Hamish Griffin drove for two days from outback Queensland to attend a three-hour meeting in Darwin today.
That the Cloncurry man did not choose to fly to this Senate investigation into regional airlines made sense when you learn of why he would make such a journey.
He deeply distrusts the airlines and reckons regional passengers are being ripped off, he did not want to be ripped off again.
Otherwise there was just a small audience as Qantas was finally dragged before the Senate committee, the last major airline to do so.
The committee has been all over Australia trying to figure out why country air passengers are being charged so much.
They have heard from a lot of folk, either at the hearings or through submissions, that high ticket prices make life even more isolated in the bush.
They have heard from retired couples who can no longer afford to live in the communities they love because they can't afford to keep travelling to see their families, and attend to their increasing health needs.
Parents have told them how their kids come come home from boarding school as much as they would like because they can't afford it.
"Some members have paid in excess of $1150 for a one way flight for their student to get back to school, because school terms coincide with peak fares," the Northern Territory's Isolated Children's Parents' Association said in a submission to the committee.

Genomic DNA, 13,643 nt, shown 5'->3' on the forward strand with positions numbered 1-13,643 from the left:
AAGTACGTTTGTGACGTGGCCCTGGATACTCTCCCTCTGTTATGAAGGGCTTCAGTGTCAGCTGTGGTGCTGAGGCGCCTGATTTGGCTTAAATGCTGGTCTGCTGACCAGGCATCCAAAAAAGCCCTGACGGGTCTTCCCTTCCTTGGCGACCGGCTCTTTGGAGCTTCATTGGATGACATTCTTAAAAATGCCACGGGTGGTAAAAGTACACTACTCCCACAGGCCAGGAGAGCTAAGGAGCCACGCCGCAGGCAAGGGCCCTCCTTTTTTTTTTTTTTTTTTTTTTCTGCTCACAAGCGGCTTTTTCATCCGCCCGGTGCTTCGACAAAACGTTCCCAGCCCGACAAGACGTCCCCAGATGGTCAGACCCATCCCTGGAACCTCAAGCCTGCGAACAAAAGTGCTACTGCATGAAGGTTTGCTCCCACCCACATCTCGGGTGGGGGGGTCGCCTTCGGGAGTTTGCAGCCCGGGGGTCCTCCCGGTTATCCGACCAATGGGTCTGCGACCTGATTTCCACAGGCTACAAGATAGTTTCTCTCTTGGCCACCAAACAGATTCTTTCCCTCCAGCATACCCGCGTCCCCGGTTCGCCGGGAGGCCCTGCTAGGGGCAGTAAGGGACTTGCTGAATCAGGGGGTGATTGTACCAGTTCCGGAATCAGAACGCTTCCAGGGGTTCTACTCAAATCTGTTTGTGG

"Over the course of a year, airfares will increase the cost of educating a remote or geographically isolated child conservatively by $4000 per year."
Employers can't get staff because of their "remoteness" and the cost of building in a couple of flights home a year into their work contracts.
Tourists shun some areas because its cheaper to head for the capital cities.
Basically the inquiry was set up to probe how the airlines determine airfare pricing.
The NT Goverment has to subsidise with taxpayer dollars what it calls a "centre run" service via AirNorth from Darwin to Alice Springs through the townships of Katherine and Tennant Creek or else it is unviable.
It was not lost of most of the people today that this Senate committee, for all its investigating, could probably have saved themselves the air fare to Darwin today.
It is due to report back to the Senate on June 27, well after the Federal Election, likely in May.
Will anyone take notice then, does anyone take much notice of Senate committees anyway, well at least Hamish Griffin hopes so.
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